The Krishnapatnam Port in Southern India never sleeps. An army of machines handle thousands of tons of coal, cement, wheat and other cargo every hour. And one contractor has noted the benefits of SDLG wheel loaders that perform 20 hours a day, without fail, delivering fast payback and excellent value.
India has long been considered one of the fastest growing maritime trade markets in the world, specializing in bulk commodities and containerized trade. India’s largest east-coast gateway is the rapidly growing Krishnapatnam Port – owned and operated by Krishnapatnam Port Company Limited (KPCL). It covers an area of 4,553 acres, and is becoming international traders’ first choice for the handling of coal, cement, grain and other cargo.
The Indian government is investing in developing the port to handle larger capacities – and given its location, climate and world-class facilities, it will come as no surprise to see the port become one of the largest in the country in the coming years. Current estimates expect cargo to multiply from current levels of around 75 million tons per annum to an impressive 200 million tons by 2020. But as cargo comes and goes around the clock, contractors require robust and reliable machinery to continue loading and unloading like clockwork.
Fast payback from productive equipment
Varhakhe Services is contracted by KPCL to handle the loading and haulage of cargo at the port. The company has a fleet of 18 wheel loaders from leading Chinese manufacturer, Shandong Lingong Machinery Co., Ltd. (known as Lingong).
“Twenty hours a day, 500 hours a month – every SDLG wheel loader runs like a factory,” explains Sreeram Varhakhe, owner of Varhakhe Services. “In fact, their level of productivity and performance constantly send me to the bank - smiling!”
And, Varhakhe has been so impressed with the Chinese-manufactured loaders that he is planning to order a further five units in the near future.
SDLG wheel loaders are manufactured using advanced technology and lean manufacturing techniques to guarantee the highest quality equipment at a lower cost. The Varhakhe Services fleet is a mix of LG958L and LG936L wheel loader units. The 5 t capacity LG958L has a 3 m3 bucket and an operating weight of 19 t. It features a Deutz 7 l, six-cylinder engine with a rated power of 160kW. Its maximum break force is 18,355 kg. The machine features ZF transmission and a single-lever hydraulic control system. Its operator-friendly cab offers all-round visibility and a modern fit design.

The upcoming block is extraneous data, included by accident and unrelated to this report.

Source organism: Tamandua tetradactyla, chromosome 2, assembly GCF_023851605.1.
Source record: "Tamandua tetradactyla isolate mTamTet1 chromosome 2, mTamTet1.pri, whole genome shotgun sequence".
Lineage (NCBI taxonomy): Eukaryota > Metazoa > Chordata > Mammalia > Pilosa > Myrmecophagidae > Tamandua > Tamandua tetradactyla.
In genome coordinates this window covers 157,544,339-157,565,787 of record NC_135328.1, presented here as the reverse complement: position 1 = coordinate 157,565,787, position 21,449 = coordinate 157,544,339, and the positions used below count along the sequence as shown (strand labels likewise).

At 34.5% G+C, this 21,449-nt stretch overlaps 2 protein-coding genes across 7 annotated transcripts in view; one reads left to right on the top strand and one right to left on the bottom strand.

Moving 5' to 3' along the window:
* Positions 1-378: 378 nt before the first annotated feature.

The LG936L wheel loader features a 1.8 m3 bucket and has an operating weight of 10.7 t. Designed with an intelligent power-shift transmission, the SDLG LG936L offers high power with a loading capacity of 3 t. It features a Tier 4 Deutz engine for optimized fuel saving. By designing robust and cost effective machines, SDLG is focused on giving its customers greater output for a lower cost. And Sreeram Varhakhe is one customer who’s experienced that faster payback in real time.
“You effectively recover your investment in faster time,” says Varhakhe. “That’s how good the machines are – winners all the way!”
Varhakhe Services purchased all 18 of its SDLG units in a three month period, underlining the immediate impact they had on the company.
Service that can be counted on
With demand for equipment to work around the clock, Vahakhe finds that support from his local dealer is essential in ensuring that machines are always on hand.
“In a time-bound business where you simply have to stick to schedules no matter what, it all boils down to people – we share a deep and trusting relationship with SDLG,” he says. “Thanks largely to the service that SDLG provides, our machine downtime is negligible.”
SDLG has partnered with Hyderabad-based distribution partner, Detroit Mining & Construction Equipment Pvt Ltd, to offer aftermarket service to customers in the region.
“I really couldn’t have hoped for better people or machines to work with,” Varhakhe continues.
As KCPL continues to expand, so too will Varhakhe Services to deliver good value loading and unloading solutions at the port.
“I promise only what I can deliver, then deliver more than I promised – just like SDLG,” says Varhake.